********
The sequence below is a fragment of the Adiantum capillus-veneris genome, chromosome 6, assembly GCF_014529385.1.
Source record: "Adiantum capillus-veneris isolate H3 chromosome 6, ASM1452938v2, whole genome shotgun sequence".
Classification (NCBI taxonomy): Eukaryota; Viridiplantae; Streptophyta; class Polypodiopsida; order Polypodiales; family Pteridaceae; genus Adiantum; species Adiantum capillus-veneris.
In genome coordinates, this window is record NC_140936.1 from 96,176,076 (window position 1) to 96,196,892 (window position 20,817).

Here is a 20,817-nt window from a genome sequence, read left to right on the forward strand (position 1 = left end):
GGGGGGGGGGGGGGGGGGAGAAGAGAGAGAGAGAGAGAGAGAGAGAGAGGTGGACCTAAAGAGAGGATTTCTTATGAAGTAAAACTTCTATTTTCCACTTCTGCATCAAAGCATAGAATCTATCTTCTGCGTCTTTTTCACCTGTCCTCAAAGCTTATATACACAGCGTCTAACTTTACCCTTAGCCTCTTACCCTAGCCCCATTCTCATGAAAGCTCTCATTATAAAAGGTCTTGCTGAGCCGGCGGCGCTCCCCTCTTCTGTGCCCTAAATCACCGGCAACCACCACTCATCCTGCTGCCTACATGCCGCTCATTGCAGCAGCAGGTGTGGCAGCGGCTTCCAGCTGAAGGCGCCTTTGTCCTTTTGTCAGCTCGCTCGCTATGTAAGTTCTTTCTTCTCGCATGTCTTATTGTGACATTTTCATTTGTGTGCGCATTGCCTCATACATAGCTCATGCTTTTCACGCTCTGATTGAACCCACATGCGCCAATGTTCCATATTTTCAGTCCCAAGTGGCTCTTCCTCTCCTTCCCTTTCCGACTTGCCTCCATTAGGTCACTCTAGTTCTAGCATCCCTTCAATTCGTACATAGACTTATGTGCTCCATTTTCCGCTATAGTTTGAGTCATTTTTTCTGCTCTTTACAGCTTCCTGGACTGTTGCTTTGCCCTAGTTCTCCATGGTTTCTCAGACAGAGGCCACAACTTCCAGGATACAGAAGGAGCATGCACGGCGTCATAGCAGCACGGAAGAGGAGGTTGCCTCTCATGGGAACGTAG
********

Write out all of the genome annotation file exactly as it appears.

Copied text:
The sequence below is a fragment of the Adiantum capillus-veneris genome, chromosome 6, assembly GCF_014529385.1.
Source record: "Adiantum capillus-veneris isolate H3 chromosome 6, ASM1452938v2, whole genome shotgun sequence".
Classification (NCBI taxonomy): Eukaryota; Viridiplantae; Streptophyta; class Polypodiopsida; order Polypodiales; family Pteridaceae; genus Adiantum; species Adiantum capillus-veneris.
In genome coordinates, this window is record NC_140936.1 from 96,176,076 (window position 1) to 96,196,892 (window position 20,817).

Here is a 20,817-nt window from a genome sequence, read left to right on the forward strand (position 1 = left end):
GGGGGGGGGGGGGGGGGGAGAAGAGAGAGAGAGAGAGAGAGAGAGAGAGGTGGACCTAAAGAGAGGATTTCTTATGAAGTAAAACTTCTATTTTCCACTTCTGCATCAAAGCATAGAATCTATCTTCTGCGTCTTTTTCACCTGTCCTCAAAGCTTATATACACAGCGTCTAACTTTACCCTTAGCCTCTTACCCTAGCCCCATTCTCATGAAAGCTCTCATTATAAAAGGTCTTGCTGAGCCGGCGGCGCTCCCCTCTTCTGTGCCCTAAATCACCGGCAACCACCACTCATCCTGCTGCCTACATGCCGCTCATTGCAGCAGCAGGTGTGGCAGCGGCTTCCAGCTGAAGGCGCCTTTGTCCTTTTGTCAGCTCGCTCGCTATGTAAGTTCTTTCTTCTCGCATGTCTTATTGTGACATTTTCATTTGTGTGCGCATTGCCTCATACATAGCTCATGCTTTTCACGCTCTGATTGAACCCACATGCGCCAATGTTCCATATTTTCAGTCCCAAGTGGCTCTTCCTCTCCTTCCCTTTCCGACTTGCCTCCATTAGGTCACTCTAGTTCTAGCATCCCTTCAATTCGTACATAGACTTATGTGCTCCATTTTCCGCTATAGTTTGAGTCATTTTTTCTGCTCTTTACAGCTTCCTGGACTGTTGCTTTGCCCTAGTTCTCCATGGTTTCTCAGACAGAGGCCACAACTTCCAGGATACAGAAGGAGCATGCACGGCGTCATAGCAGCACGGAAGAGGAGGTTGCCTCTCATGGGAACGTAG